Research is yet again showing that oral care is good for the heart. In a study published in the journal Hypertension, non-surgical periodontal therapy appears to have a significant impact on carotid intima-media thickness.
In the study, 273 adults with periodontitis were divided into two groups—one group received full-mouth periodontal scaling and the other received no treatment. Researchers compared carotid intima-media thickness before treatment and a year after treatment. The group that received periodontal therapy showed a significant decrease in carotid intima-media thickness; whereas, the control group showed no change.
In a report by Science Daily, the study’s co-author Dr. Michael Skilton commented on the significance of these findings:
“The effect is comparable to a 30 per cent fall in low-density lipoprotein cholesterol — commonly referred to as ‘bad’ cholesterol — which is associated with a decreased risk of heart disease. It’s also equivalent to the effects of reversing four years of aging, 8 kg/m2 lower body mass index, or 25 mm Hg lower systolic blood pressure.”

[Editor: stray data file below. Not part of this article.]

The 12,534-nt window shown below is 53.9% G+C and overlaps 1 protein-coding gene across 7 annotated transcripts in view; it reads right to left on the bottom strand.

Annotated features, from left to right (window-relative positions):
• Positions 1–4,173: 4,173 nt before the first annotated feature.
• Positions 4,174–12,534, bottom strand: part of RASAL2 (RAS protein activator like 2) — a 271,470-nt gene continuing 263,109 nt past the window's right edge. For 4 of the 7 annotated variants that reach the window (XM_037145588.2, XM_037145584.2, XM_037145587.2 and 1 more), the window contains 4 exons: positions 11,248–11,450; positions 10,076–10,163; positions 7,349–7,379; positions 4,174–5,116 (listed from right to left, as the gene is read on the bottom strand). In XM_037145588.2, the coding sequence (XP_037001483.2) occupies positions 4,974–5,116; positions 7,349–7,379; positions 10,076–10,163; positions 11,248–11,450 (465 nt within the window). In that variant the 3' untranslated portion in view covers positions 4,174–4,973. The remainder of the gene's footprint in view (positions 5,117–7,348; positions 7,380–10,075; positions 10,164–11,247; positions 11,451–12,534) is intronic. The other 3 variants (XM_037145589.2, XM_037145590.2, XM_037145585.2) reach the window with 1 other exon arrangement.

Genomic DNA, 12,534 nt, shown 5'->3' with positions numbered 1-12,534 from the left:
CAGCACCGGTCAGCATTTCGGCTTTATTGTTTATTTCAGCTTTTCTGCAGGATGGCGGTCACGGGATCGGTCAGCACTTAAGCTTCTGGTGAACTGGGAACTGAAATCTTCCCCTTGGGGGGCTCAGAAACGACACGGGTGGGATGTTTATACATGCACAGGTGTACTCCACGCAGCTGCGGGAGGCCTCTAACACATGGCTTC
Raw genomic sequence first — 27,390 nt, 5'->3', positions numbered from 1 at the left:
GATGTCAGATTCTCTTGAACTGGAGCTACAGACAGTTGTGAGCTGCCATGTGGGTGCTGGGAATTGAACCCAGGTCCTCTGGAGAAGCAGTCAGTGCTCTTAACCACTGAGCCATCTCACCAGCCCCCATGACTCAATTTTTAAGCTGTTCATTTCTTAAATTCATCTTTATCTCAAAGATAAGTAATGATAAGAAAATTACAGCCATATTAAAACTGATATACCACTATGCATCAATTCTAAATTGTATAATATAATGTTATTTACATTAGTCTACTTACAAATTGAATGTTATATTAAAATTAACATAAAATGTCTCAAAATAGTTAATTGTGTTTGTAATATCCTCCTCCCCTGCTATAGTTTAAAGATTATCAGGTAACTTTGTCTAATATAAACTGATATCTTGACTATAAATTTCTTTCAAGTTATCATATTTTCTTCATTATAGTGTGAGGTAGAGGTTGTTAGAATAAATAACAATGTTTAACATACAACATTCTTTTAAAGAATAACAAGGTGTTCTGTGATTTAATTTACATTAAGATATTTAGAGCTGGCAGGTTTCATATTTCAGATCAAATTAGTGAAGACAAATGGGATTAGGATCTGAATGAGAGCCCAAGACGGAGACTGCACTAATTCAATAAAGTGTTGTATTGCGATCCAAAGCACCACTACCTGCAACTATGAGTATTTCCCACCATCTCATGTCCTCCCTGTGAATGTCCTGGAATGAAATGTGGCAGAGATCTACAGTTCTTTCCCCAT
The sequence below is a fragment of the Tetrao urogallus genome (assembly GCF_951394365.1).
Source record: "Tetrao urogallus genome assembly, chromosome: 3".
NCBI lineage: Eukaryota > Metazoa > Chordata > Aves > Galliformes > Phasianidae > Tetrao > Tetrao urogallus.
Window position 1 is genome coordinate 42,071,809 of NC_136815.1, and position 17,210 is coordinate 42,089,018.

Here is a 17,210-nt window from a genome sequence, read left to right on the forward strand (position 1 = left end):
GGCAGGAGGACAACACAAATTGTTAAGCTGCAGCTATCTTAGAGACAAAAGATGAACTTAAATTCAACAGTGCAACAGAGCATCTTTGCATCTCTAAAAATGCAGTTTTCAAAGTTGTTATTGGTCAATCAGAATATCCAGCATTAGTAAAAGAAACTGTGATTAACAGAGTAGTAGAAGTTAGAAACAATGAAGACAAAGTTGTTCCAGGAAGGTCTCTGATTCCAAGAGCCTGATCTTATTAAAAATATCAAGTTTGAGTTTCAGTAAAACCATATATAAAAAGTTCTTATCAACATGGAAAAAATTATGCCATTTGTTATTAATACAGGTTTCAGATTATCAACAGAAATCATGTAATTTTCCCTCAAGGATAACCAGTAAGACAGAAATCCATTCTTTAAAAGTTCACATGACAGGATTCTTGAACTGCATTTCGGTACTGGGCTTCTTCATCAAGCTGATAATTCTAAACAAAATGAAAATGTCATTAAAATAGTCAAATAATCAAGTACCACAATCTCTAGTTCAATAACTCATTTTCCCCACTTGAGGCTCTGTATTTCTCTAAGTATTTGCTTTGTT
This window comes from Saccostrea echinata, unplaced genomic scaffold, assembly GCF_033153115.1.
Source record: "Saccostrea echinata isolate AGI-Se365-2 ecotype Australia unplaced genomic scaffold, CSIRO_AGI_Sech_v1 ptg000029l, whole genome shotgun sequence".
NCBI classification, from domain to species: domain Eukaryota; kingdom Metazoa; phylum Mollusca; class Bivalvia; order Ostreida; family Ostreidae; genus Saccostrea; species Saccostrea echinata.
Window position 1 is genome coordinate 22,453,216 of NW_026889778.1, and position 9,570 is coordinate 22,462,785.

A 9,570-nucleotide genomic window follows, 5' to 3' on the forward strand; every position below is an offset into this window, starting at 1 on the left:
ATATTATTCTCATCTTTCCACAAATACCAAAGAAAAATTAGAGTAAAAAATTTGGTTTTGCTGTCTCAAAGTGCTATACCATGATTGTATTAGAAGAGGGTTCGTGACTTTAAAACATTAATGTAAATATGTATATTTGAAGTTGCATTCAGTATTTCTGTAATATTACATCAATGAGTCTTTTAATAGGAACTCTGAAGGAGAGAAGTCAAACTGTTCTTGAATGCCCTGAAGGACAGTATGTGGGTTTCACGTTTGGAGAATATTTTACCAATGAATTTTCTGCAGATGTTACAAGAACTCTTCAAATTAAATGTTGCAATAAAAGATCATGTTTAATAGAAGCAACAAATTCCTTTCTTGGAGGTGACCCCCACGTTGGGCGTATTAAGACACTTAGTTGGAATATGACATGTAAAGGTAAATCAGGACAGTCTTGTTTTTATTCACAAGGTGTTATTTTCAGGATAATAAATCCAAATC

This research is important because thickening of the carotid artery is almost 100% associated with thickening of the arteries around the heart. Carotid intima‐media thickness, or the thickness of the inner layers of the arterial wall, is often used to assess cardiovascular disease risk because its location (the neck) is easily accessible with a simple ultrasound.
Recent research has shown periodontal therapy—specifically, a microbial approach—can be beneficial in slowing the progression of blockage in the carotid artery, and the benefits for heart health appear to be just as significant as managing traditional cardiovascular risk markers like cholesterol and BMI. Most deadly chronic diseases are caused by modifiable risk factors, and oral health may be the easiest (yet most often overlooked) factor.